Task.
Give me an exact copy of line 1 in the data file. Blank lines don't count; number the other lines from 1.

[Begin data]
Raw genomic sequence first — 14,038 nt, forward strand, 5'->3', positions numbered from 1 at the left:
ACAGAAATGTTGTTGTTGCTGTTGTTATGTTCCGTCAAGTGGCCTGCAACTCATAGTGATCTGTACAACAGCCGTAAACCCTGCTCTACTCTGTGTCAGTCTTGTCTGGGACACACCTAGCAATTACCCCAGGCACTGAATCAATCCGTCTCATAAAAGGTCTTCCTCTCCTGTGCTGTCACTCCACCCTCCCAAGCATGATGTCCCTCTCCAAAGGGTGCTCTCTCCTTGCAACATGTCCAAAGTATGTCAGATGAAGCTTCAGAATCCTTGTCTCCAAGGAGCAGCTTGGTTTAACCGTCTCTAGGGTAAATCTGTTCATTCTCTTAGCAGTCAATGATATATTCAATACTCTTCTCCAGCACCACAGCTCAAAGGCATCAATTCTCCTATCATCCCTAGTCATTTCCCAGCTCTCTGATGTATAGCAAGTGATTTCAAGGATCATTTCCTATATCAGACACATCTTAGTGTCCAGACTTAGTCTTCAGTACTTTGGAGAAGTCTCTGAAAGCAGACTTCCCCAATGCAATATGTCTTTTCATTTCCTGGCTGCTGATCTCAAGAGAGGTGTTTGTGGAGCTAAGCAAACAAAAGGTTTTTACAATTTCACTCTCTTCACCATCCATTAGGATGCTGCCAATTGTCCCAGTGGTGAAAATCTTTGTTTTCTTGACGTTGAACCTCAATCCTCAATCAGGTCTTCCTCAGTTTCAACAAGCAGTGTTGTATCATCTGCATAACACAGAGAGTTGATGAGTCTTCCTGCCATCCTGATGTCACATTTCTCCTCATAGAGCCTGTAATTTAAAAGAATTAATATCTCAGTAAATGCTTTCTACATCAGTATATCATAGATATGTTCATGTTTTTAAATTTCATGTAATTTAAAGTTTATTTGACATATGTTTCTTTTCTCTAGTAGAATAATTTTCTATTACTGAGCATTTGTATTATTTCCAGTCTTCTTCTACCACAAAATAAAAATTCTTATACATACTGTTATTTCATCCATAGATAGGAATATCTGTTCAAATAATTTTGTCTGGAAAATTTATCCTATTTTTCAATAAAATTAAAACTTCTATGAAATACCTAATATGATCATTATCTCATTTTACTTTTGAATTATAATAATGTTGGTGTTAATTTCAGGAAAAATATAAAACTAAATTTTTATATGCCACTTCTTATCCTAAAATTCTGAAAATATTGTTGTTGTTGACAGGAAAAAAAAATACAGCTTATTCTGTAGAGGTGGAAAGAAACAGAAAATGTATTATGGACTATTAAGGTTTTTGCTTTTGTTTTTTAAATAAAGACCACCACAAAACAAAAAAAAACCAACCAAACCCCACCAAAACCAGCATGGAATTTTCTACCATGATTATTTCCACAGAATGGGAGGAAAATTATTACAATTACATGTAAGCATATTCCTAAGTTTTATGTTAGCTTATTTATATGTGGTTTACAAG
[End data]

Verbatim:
Raw genomic sequence first — 14,038 nt, forward strand, 5'->3', positions numbered from 1 at the left: